Why is it that everyone secretly wants to be something they’re not?
Across the street from my apartment there is a bar frequented by hipsters. It’s so niche in its appeal that it’s almost stereotypical. Every night, the cool, eclectic twentysomethings are as thick as flies.
I love to head over to the bar from time to time, because it’s cozy and quaint, situated above a bakery. Its wood floors and exposed rafters give it a very attic-like feel. The tunes are as eclectic as the crowd, ranging from Echo and the Bunnymen to the Flaming Lips to Thievery Corporation. I also go there because, if I’m being entirely honest, I have an overwhelming desire to be a hipster. Something about the artsy, ironically cool vibe they give off has always enticed me. By visiting the hipster bar, I feel that I move one step closer to attaining their approval.
Recently when I visited the establishment, I sat in the corner working on my iBook. I spied a fine specimen of hipsterosity at an adjacent table. He was wearing an open flannel shirt over a ringed T-shirt, straight leg jeans, Rivers Cuomo horn-rimmed glasses and had his hair crested into a tidy faux-hawk. As he chatted with his friends, I eavesdropped on their conversation. It was all about different imported beers and rare microbrews. His companions marveled as he delivered a lengthy discourse on the subtle nuances and complexities of various brews. The untrained palate, he opined, could not distinguish such myriad flavors.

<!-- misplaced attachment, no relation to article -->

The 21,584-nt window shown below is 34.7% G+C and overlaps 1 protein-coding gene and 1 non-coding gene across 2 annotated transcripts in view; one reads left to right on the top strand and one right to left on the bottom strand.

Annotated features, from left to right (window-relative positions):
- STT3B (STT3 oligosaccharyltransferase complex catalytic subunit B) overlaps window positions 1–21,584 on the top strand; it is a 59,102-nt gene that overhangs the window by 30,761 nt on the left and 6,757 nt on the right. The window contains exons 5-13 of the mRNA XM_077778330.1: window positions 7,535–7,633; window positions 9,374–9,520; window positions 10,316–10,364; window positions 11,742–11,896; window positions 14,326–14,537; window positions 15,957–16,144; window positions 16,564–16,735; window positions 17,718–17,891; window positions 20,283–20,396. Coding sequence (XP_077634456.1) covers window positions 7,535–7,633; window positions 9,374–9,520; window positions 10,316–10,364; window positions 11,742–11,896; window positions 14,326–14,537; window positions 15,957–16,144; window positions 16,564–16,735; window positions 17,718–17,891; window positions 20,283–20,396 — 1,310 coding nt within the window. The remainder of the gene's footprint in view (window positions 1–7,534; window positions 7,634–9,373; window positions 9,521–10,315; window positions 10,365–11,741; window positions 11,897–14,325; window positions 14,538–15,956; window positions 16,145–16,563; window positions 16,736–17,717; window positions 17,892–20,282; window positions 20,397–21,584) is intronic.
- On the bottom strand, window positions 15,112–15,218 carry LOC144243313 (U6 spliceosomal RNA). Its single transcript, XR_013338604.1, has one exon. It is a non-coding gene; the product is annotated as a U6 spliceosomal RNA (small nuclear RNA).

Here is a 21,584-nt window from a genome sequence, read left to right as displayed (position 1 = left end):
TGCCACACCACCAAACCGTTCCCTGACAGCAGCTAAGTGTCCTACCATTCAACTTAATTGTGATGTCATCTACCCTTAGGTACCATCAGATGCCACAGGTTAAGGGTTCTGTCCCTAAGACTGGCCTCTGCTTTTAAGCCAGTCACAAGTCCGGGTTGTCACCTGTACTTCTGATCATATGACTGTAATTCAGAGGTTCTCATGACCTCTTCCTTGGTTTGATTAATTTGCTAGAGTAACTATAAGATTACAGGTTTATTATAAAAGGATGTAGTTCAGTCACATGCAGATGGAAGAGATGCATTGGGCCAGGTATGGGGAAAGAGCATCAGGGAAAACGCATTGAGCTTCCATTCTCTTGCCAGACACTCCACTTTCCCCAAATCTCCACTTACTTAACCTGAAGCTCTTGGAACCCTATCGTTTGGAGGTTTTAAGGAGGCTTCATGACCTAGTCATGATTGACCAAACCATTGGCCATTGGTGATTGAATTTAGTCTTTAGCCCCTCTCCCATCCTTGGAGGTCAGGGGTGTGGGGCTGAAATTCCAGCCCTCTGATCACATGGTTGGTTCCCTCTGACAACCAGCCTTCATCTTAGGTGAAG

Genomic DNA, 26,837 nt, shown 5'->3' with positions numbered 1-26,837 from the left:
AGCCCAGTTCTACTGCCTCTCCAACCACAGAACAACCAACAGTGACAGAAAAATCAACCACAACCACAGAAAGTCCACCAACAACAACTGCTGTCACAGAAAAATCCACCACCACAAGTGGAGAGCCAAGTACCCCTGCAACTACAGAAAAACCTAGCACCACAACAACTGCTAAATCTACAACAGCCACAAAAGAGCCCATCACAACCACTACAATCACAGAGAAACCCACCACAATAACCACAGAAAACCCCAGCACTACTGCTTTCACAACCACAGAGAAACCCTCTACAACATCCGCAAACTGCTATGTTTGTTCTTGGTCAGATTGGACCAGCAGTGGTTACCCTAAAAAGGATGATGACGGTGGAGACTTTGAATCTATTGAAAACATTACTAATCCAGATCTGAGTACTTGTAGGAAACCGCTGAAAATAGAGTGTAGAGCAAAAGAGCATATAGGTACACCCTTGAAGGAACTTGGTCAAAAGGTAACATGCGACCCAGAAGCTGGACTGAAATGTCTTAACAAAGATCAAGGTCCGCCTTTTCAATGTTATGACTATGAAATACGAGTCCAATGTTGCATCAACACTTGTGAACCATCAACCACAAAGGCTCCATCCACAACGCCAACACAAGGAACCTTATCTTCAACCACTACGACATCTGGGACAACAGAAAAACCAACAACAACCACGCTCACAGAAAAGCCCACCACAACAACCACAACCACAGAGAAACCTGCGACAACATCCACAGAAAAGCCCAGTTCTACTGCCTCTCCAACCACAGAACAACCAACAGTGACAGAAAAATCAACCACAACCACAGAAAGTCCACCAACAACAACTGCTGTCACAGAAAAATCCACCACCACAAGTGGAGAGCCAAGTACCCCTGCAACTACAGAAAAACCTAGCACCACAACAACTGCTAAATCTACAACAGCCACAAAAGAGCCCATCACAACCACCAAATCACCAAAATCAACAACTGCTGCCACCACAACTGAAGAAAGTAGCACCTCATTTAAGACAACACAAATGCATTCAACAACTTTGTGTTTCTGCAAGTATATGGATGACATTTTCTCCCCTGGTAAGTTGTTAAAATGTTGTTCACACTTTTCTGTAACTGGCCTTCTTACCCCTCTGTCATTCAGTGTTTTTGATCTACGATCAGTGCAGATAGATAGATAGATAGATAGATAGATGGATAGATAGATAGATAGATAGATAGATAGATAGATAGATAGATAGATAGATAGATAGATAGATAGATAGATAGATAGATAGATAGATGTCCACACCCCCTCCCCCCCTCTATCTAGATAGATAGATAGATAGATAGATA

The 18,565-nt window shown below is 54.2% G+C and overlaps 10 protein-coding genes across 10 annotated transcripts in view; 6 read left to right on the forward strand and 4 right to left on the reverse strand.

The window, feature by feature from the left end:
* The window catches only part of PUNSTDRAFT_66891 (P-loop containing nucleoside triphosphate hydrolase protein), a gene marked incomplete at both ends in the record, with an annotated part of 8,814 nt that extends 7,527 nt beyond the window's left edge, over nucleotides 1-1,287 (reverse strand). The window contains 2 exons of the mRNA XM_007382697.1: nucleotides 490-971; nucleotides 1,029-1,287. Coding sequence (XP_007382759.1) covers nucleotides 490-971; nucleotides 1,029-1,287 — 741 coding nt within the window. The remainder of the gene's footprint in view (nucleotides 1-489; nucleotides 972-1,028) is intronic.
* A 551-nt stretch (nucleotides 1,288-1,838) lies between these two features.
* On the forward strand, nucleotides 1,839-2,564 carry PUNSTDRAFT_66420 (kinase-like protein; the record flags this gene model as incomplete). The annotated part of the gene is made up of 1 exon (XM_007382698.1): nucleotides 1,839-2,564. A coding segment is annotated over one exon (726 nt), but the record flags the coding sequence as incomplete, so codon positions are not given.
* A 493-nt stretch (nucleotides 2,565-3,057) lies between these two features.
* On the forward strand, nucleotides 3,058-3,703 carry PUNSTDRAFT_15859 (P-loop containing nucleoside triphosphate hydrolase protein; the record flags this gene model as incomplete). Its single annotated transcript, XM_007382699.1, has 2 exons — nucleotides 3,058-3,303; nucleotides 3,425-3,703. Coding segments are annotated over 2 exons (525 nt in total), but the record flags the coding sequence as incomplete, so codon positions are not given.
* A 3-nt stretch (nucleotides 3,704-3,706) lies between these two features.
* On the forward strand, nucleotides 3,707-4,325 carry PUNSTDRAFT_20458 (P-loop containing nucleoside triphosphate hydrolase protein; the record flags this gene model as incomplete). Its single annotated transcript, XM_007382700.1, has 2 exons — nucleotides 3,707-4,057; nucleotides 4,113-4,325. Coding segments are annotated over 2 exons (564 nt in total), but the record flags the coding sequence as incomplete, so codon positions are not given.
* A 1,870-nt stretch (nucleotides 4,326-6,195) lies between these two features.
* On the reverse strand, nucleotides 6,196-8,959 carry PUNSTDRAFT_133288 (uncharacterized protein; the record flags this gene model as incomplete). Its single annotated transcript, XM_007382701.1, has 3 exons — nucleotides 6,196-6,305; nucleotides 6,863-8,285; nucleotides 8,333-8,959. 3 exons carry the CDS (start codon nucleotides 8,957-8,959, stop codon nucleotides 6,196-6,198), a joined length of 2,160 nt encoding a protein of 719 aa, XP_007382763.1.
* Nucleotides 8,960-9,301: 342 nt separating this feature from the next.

At long last, I seemed to have stumbled upon some kind of hipster high priest! All those gathered around him treated him with an air of reverence. Perhaps, I thought, if I could impress their leader I could finally obtain hipster status.
As he harangued on, I knew there was but one way to prove my worth to this group of connoisseurs. I would show them that I was one of their kind by picking a beer fitting of their high standards. Then, they would see how cosmopolitan I was and immediately welcome me into their midst. No doubt there would be some kind of bizarre initiation ritual followed by merciless hazing, but it was a risk I was willing to take. I approached the bar and consulted the bartender, his arms sleeved in tattoos and face painted with a practiced apathy.
“What beers do you have that exhibit subtle nuances and complexities?”
He grudgingly suggested a particular brand that he assured me had a hint of raisins. This sounded delightful! I could certainly get on board with subtle hints of raisins! I ordered my beer and proudly returned to my table, ready to imbibe it in full view of my new role models. My induction into their coven was at hand.
As it turned out, what was supposed to be a smorgasbord of raisin-y goodness was actually the distilled essence of Satan mixed with the tears of orphaned children. It was hands down the most detestable thing I had ever willingly put into my body. The taste was something akin to filling your mouth with dirt and leaves and then being repeatedly kicked in the face.